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Helmut Lachenmann

Helmut Lachenmann was born in 1935. He studied piano with Jürgen Uhde and composition and theory with Johann Nepomuk David at the Musikhochschule Stuttgart from 1955 to 1958 and was the first private student of the Italian composer Luigi Nono in Venice from 1958 to 1960. He also worked briefly at the electronic music studio at the University of Ghent in 1965, composing his only published tape piece Szenario during that period, but thereafter focused almost exclusively on purely instrumental music.

In 1960 Lachenmann returns to Germany and lived in Munich as freelance composer and pianist. From 1966 to 1976 he taught music theory at the Musikhochschule Stuttgart, since 1970 he lectured at the Hochschule für Gestaltung Ulm. From 1976 to 1981 he had a composition class at the Staatliche Hochschule für Musik und Theater Hannover, followed by a class in Stuttgart where he taught until his retirement.Among his students are Orm Finnendahl, Cornelius Schwehr, Mark Andre, Alvaro Carlevaro, Nikolaus Brass, Clemens Gadenstätter, Harald Muenz, Manuel Hidalgo, Juliane Klein, Jan Kopp, Mayako Kubo, Wolfram G. Schurig.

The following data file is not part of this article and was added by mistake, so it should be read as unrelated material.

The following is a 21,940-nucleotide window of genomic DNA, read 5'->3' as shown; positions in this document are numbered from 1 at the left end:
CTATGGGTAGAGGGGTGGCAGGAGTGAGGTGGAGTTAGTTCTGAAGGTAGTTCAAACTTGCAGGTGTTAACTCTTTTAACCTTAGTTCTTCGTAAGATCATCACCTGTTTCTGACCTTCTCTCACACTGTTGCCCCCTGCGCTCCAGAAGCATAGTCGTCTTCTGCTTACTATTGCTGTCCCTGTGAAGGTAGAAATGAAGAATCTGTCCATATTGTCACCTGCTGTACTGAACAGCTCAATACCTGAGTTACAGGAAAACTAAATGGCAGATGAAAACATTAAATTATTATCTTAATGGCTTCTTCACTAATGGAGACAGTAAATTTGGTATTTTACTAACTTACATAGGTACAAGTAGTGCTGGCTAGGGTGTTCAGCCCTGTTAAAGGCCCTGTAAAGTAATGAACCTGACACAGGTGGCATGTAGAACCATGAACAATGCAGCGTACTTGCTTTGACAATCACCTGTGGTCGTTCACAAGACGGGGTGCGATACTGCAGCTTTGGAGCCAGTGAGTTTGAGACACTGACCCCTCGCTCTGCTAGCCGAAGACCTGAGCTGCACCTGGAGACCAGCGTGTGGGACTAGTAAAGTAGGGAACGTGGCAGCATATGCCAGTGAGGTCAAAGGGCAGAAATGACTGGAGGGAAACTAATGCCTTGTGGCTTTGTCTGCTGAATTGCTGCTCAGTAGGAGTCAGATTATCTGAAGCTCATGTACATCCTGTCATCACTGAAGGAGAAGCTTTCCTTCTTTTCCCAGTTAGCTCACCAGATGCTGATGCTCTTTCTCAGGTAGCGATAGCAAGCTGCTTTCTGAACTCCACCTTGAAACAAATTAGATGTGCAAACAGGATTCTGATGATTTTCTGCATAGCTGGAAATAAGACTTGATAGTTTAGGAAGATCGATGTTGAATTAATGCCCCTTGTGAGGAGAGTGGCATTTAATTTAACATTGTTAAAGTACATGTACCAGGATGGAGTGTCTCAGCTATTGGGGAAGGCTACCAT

Lachenmann has referred to his compositions as musique concrète instrumentale, implying a musical language that embraces the entire sound-world made accessible through unconventional playing techniques. According to the composer, this is music in which the sound events are chosen and organized so that the manner in which they are generated is at least as important as the resultant acoustic qualities themselves. Consequently those qualities, such as timbre, volume, etc., do not produce sounds for their own sake, but describe or denote the concrete situation: listening, you hear the conditions under which a sound- or noise-action is carried out, you hear what materials and energies are involved and what resistance is encountered.

In 1997 he was honoured by the Ernst-von-Siemens music prize.
Recommendation
“The immediacy of sounding eruptions”: Gran Torso and Salut für Caudwell in exemplary recordings by the famous Berner Streichquartett, and the guitar duo Bruck/Ross. 
Resonance and motion take center stage in Allegro Sostenuto. Lachenmann’s “idea of a musique concrète” bears remarkable fruit in Pression and Dal niente
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